By Jack Engelhard
Yes, I went ahead and inflated my tires and – well, this is terrific news! – it works! After buying gas on Monday, at four dollars a gallon, I did not have to buy gas again until Tuesday, and all that because I followed Barack Obama’s instructions – inflate, baby, inflate. I left the car in the driveway and took the train instead so maybe that’s the reason for the savings, but those are just details.
I tried some of the other methods that have been proposed in lieu of drilling – you know, “we can’t drill our way out of this” (why not?) – but have been less successful. I opened the gas cap and aimed the gas tank toward the sun, you know, for some of that solar energy, but nothing happened. My car wouldn’t run, wouldn’t even start. (I did get a nice tan, though.)
I had to get fueled up the old fashioned way, with gas. I will try this again, though, the sun, to fall in step with our legislators who insist that I quit guzzling.
They want me – a good American – to find “alternatives.” So this is what I’m doing.
I will admit this: Harry, who runs the service station up the street, and who knows my car as part of his family, I’m there so often, thinks I’m nuts. Heeding the legislators, among them Barack Obama, I pulled up and asked Harry to fill er up with some of that new geothermal fuel, regular, and he did not know what I was talking about.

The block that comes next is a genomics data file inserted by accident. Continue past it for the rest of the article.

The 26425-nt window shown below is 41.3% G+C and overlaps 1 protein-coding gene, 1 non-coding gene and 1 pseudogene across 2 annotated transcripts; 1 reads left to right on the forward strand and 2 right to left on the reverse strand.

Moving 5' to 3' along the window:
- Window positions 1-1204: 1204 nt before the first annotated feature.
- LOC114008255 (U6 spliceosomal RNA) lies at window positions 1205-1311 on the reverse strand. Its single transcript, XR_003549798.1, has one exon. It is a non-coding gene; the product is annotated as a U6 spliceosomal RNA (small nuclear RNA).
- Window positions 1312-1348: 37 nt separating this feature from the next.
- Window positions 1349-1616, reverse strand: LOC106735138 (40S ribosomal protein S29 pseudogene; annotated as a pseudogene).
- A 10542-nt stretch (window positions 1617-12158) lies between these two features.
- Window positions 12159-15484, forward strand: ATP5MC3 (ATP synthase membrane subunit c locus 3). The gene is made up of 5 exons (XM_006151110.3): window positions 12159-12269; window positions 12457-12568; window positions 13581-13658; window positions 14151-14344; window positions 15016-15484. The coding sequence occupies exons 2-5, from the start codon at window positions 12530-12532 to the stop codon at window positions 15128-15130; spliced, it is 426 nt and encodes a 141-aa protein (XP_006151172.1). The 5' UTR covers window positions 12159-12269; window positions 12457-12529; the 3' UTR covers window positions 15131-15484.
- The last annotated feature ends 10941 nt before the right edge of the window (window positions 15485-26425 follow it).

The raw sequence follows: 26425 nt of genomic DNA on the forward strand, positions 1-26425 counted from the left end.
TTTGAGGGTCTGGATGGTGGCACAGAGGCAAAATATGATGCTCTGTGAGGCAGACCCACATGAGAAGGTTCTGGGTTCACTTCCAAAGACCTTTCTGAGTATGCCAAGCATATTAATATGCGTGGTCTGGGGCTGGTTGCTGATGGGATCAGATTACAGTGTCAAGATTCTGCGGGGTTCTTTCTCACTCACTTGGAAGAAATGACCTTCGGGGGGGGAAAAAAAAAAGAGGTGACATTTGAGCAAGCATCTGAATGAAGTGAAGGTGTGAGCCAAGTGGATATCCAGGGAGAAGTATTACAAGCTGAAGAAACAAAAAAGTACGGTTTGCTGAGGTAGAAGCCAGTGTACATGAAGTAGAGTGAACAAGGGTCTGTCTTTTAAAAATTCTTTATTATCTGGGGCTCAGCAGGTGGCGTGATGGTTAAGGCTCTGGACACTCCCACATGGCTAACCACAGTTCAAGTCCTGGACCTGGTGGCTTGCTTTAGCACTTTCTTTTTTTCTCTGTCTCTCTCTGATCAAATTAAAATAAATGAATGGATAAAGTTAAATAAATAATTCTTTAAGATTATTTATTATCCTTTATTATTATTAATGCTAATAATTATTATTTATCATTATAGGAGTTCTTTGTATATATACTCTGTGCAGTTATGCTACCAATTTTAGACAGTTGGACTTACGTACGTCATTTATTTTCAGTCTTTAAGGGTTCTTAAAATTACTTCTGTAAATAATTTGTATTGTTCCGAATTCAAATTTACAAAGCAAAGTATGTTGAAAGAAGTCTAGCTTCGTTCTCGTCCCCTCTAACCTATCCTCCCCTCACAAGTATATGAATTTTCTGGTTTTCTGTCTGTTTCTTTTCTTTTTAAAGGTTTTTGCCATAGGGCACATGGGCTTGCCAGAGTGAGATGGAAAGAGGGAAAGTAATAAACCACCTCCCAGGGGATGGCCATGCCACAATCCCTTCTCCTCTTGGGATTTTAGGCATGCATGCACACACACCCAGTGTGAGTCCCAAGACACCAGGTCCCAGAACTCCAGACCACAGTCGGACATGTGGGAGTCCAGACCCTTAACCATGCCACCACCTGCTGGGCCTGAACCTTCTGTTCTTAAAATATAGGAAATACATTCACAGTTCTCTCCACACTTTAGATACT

He said, “I only sell gas.” Well, then, how about some wind? “I don’t sell wind,” he said. “Only gas.”
I figured that Joe, the mechanic, would be more up to date. He was under some car full of grease and oil. I said, “Joe, where’s the plug?”
“What plug?” he said getting up.
“You know, for my Chevy.”
“I know your Chevy. Your Chevy has no plug. Why do you want a plug?”
“I need to hook it up to the hydroelectric pump.”
Joe stared at me. I guess he didn’t know that Congress was pushing through legislation about hydroelectric cars. Maybe I was too soon, but I figured with all those scientists advising these legislators, including the would-be president – I figured I’d get a head start on all these “alternatives” or “flex fuels.” I’d show America the way. I’ll do anything but drill and harm the caribou.
“We ain’t got no hydroelectric pumps. We only got gas. You know — gas!”
Joe had always been sensible and patient with all my car problems but this time around he seemed tense. I must have caught him at a bad time.
“What about up the street?”
“No gas station has hydroelectric. Not in this neighborhood.”
I figured I’d been getting bad information. I’d been hearing, mostly on TV and in the newspapers, that all this was already in the works.
Just say “fill er up with electric,” plug it in and off you go.
“What about geothermal and biomass.”
I got all that from a reliable politician on TV.
“Nobody around here,” Joe said, getting back under the car he’d been working on. “I can’t even repeat what you just said.”
“Can I feed corn into the car?”
“I’m told that’s what’s happening.”
“Not in this town. Corn?”
I explained that everybody is using corn instead of gas, or rather using corn to make gas – but apparently not in this town. We sure are behind the times.
“We only got gas,” Joe said stepping back up and showing me his greasy, oily hands. “Does this look like corn?”
“Okay,” I said. “Forget corn. How about soybeans?”
“You want to fuel up your car with soybeans?”
“The government says I can, yes, soybeans.”
“I don’t know nothing about soybeans, but I’m just a mechanic. I guess the government knows more about cars. Meantime, all we got is gas.”
“The government,” I said, “wants us to run on wind and hot air.”
“There’s plenty of that,” said Joe.